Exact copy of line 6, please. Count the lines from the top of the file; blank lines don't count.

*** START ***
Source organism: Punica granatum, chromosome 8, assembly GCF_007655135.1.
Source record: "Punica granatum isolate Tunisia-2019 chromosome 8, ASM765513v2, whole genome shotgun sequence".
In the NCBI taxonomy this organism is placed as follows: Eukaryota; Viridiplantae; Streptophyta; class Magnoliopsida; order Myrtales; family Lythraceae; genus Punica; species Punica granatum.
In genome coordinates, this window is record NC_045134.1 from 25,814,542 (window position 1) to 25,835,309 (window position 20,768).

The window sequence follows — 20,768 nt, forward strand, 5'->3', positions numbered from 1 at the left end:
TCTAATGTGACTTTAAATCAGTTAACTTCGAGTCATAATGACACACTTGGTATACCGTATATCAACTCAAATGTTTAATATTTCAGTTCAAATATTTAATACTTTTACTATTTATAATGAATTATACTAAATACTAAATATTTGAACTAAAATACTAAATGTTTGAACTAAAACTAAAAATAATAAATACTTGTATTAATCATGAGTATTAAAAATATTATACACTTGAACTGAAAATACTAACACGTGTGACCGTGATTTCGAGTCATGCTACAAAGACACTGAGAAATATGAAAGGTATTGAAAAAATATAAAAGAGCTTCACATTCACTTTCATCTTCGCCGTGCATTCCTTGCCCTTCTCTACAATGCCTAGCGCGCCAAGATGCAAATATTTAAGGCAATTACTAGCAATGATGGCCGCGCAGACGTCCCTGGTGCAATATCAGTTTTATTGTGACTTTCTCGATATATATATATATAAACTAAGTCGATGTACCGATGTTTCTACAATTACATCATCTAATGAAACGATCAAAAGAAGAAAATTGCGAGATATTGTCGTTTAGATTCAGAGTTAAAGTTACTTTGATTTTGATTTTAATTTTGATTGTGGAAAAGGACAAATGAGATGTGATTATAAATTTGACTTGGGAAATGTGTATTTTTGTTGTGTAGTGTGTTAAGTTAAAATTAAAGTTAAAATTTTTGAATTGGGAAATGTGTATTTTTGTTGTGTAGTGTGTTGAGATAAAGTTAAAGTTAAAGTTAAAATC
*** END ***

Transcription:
TCTAATGTGACTTTAAATCAGTTAACTTCGAGTCATAATGACACACTTGGTATACCGTATATCAACTCAAATGTTTAATATTTCAGTTCAAATATTTAATACTTTTACTATTTATAATGAATTATACTAAATACTAAATATTTGAACTAAAATACTAAATGTTTGAACTAAAACTAAAAATAATAAATACTTGTATTAATCATGAGTATTAAAAATATTATACACTTGAACTGAAAATACTAACACGTGTGACCGTGATTTCGAGTCATGCTACAAAGACACTGAGAAATATGAAAGGTATTGAAAAAATATAAAAGAGCTTCACATTCACTTTCATCTTCGCCGTGCATTCCTTGCCCTTCTCTACAATGCCTAGCGCGCCAAGATGCAAATATTTAAGGCAATTACTAGCAATGATGGCCGCGCAGACGTCCCTGGTGCAATATCAGTTTTATTGTGACTTTCTCGATATATATATATATAAACTAAGTCGATGTACCGATGTTTCTACAATTACATCATCTAATGAAACGATCAAAAGAAGAAAATTGCGAGATATTGTCGTTTAGATTCAGAGTTAAAGTTACTTTGATTTTGATTTTAATTTTGATTGTGGAAAAGGACAAATGAGATGTGATTATAAATTTGACTTGGGAAATGTGTATTTTTGTTGTGTAGTGTGTTAAGTTAAAATTAAAGTTAAAATTTTTGAATTGGGAAATGTGTATTTTTGTTGTGTAGTGTGTTGAGATAAAGTTAAAGTTAAAGTTAAAATC